Anxiety is an intriguing track. It has a buoyant rhythmic foundation and periodically introduces full-on vocal harmonies that sway and swoon with both menace and musicality. There is a vaguely Eastern infusion in the chord play and the way they go from a major third to a minor second [in relation to the tonic]. Is this Alt Rock with a Goan tinge? Influences are hard to pinpoint, but it reminds me in places of Bombay Bicycle Club (all these Eastern references!), Tame Impala, possibly even a little of Arcade Fire. There’s even something Beatlesesque about them. Well anyway it’s energetic, slightly intense and delightfully distinct.
JAMES DEY – Neon Sign
As Storm Ciara continues to huff and puff in a concerted attempt to blow my house down, the calm strains of Neon Sign have an almost eerie quality! It brings a different meaning to the term ‘being blown away’ I guess! The guitar intro is sparse in a mild mood with a melody based mainly on the pentatonic scale (that Eastern thingy again!). When the vocal joins in, it doubles the guitar pretty much the whole time as the lightest of light beats slots in beneath the guitar, the texture translucent and the style still laid back.
James Dey lists a catalogue of influences so diverse it makes for fascinating reading. It even includes the Flying Burrito Brothers (who I may have cited in some former Fresh Faves review, but never expected to see a current artist actually namecheck!). Neon Sign is not Country Rock however, folks! In fact, from the extensive list provided, possibly Aldous Harding, Nick Drake and This Is The Kit get the closest. This is certainly a laidback piece in which man and guitar make a good fist at becoming one. Cleverly constructed. Simple but sophisticated.
PAUL LAPPIN – After The Rain
There’s an almost scary synergy going on with today’s tracks. A trio of similarly influenced female singer-songwriters, a pair of pensive-looking gentlemen with beards playing guitars, two acts citing The Charlatans and two artists from Bristol so far. Paul Lappin is in the second, third and fourth of these categories. His journey is described as ‘unconventional’. This is explained in how he quit his job in Bristol as a graphic designer and moved to a small farmhouse in France. Another synergy. Our second French reference! I don’t believe in fate, astrology or any superstition but these continuous coincidences are messing with my head. Note to self: take a break from watching episodes of Black Mirror!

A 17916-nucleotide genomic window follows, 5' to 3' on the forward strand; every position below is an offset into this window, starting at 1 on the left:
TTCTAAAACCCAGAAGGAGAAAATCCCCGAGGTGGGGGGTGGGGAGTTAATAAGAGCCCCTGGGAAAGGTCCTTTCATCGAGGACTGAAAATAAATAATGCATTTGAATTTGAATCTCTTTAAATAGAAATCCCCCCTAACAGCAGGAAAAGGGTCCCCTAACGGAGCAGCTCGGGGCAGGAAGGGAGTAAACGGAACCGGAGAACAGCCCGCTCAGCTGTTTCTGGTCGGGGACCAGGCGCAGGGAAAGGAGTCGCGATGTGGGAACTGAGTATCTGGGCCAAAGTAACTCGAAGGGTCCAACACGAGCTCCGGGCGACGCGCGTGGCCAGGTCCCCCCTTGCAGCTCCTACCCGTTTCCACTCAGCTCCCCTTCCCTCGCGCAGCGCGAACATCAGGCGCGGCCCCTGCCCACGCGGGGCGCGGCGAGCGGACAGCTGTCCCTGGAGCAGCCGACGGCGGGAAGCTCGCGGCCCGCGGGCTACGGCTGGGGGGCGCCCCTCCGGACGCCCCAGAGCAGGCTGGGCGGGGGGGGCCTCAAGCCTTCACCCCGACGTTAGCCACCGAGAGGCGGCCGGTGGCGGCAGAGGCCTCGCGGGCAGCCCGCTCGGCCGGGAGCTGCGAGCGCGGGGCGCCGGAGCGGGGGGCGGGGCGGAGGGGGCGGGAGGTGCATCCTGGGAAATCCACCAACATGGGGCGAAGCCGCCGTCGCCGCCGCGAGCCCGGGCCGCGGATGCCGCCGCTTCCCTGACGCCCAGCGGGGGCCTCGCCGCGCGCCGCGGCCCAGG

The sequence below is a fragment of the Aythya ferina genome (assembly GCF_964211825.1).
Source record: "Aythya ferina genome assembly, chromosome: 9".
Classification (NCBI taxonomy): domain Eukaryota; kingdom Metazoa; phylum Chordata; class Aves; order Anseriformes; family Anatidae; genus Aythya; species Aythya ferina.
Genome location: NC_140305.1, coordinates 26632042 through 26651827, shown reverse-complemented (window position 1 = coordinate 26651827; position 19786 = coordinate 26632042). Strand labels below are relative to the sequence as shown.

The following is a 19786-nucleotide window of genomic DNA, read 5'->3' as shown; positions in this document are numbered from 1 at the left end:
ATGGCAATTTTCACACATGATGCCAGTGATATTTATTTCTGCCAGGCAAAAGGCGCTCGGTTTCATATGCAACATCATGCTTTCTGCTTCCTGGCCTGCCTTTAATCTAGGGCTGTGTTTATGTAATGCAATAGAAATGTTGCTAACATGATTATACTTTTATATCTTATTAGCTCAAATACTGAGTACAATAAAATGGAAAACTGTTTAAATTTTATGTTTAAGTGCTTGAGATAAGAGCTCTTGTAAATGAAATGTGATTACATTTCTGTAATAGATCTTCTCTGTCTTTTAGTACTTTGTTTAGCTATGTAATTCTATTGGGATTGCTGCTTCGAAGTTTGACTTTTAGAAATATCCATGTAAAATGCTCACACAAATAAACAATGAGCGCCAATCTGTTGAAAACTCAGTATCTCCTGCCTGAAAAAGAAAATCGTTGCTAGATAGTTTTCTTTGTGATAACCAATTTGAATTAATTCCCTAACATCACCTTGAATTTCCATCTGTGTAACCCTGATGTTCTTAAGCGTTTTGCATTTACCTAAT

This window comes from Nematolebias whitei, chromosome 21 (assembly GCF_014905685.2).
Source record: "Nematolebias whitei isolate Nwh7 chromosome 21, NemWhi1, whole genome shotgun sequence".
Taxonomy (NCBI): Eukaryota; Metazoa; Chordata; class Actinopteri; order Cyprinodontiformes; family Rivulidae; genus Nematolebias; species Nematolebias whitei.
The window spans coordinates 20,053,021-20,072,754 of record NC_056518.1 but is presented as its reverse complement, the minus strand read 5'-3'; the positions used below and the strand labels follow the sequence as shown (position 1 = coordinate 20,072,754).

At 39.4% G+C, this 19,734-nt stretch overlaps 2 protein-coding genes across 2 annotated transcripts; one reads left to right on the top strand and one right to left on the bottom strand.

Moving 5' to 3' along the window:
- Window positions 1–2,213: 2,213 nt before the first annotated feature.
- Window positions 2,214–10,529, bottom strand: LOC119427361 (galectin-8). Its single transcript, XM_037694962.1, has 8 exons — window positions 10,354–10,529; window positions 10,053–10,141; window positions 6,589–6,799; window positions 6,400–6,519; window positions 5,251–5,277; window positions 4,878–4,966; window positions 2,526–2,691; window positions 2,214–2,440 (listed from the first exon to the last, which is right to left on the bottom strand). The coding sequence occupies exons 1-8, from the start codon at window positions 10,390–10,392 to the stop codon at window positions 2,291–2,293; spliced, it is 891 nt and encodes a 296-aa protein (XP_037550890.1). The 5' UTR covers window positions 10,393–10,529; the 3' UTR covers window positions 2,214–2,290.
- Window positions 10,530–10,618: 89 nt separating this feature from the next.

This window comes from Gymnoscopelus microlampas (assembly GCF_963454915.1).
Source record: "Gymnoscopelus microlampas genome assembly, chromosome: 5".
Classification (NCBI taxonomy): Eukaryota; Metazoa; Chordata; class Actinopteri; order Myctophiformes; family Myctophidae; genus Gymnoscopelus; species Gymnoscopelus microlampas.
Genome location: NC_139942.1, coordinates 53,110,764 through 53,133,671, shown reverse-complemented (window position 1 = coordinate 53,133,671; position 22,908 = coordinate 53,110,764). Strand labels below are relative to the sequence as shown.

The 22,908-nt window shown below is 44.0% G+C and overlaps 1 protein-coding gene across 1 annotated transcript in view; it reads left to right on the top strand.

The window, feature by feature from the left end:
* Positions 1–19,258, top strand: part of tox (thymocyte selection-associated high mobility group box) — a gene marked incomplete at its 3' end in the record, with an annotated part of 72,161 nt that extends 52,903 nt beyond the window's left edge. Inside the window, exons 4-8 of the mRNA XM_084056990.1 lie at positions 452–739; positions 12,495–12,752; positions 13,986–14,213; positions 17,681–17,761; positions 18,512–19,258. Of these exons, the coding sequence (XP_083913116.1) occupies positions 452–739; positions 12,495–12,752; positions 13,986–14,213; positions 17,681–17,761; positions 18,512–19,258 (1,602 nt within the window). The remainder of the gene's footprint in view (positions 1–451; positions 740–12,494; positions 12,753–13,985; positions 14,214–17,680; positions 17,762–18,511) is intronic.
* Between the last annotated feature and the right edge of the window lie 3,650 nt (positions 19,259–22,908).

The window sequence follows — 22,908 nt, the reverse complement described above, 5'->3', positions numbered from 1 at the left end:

His blurb goes on to inform us that he is an artist (i.e. of the painting variety) whose work can be viewed on the walls of buildings in Swindon. His music is described as being reminiscent of the early nineties baggy [Madchester] indie-dance scene with its ‘jangly guitars’ and ‘tambourines’. Interesting because I associate jangly guitars with the eighties (Postcard Records, C86 etc.) and tambourines with the sixties, but let’s not split hairs. The song After The Rain is actually quite sixties-influenced with Byrds-esque guitars, backing vocal ‘Ah’s and a heartwarming tremolo organ. There are shades of The Who in a jam with The Stone Roses. Layers of pretty guitar parts, overlapping harmonies and a vocal melody that is mostly major key and uplifting but tinged with an air of ruefulness. All very nicely done.
SEAZOO – The Pleasure
Aarrrrghhh! Those synergies! Repeat mentions for Courtney Barnett and Cate Le Bon (by Seazoo, not me!); actual eighties-style guitar jangle and another French reference, Serge Gainsbourg this time! Ha ha ha, anyway Seazoo are a quintet from North Wales whose live itinerary reveals they are playing literally all over the UK which is mightily impressive. They are also recording at Big Jelly Studios with Mike Collins (Girl Ray/Pip Blom). They are represented by Supercat PR and are already able to quote from a review in NME. With an emerging CV of this quality, don’t be surprised to see them making a name for themselves in 2020.
The Pleasure is uptempo jangly Alt Pop with male vocal and, as it moves from verse to chorus, it introduces a series of the most spine-tingling guitar chords which remind me of early Josef K. This is imaginative inventive Indie-Psych-Pop that lifts the spirits. They cite a number of influences including classic North Welsh acts like Super Furry Animals and Gorky’s Zygotic Mynci, but also the aforementioned Gainsbourg and ‘60s Spaced Sounds’. They have certainly hit the spot with this track anyway.
VALERAS – Hear Me Out!
According to their social media Valeras are a quintet, although there are only four of them in the pics. Two girls, two boys to be precise and they are so photogenic, you could be forgiven for expecting them to be whatever the unisex equivalent of a boy or girl band is called! A few bars into Hear Me Out and that myth is demolished as we discover they play highly-charged Punk-Pop with hard-edged female vocal.
Valeras hail from Reading and have management in place. They are currently on tour and playing a packed programme of dates around the UK. I imagine they are great live too. With shades of Savages, Skunk Anansie, Idles and others, Hear Me Out simmers, seethes and lets off plenty of steam. Punky and powerful with a hook to hang your hopes on!
Well that’s it folks. Time to shelter from the weather as it downgrades from Storm Ciara to Breeze Berni with some exciting new music. Stay safe all. Till next time. x
PS from TR: If you’ve submitted a track that hasn’t been picked for the Listening Post, our team has definitely listened to it and there’s no need to send it again: feel free to send us an even stronger track another week. The same goes if you were picked for the Listening Post but didn’t feature in our Fresh Faves.
But if we’ve recently featured you in our Fresh Faves – or on my BBC Introducing Mixtape – please wait three months before sending us another track, so we have space to help other deserving artists… For more info see Robinson Has A Good Old Moan.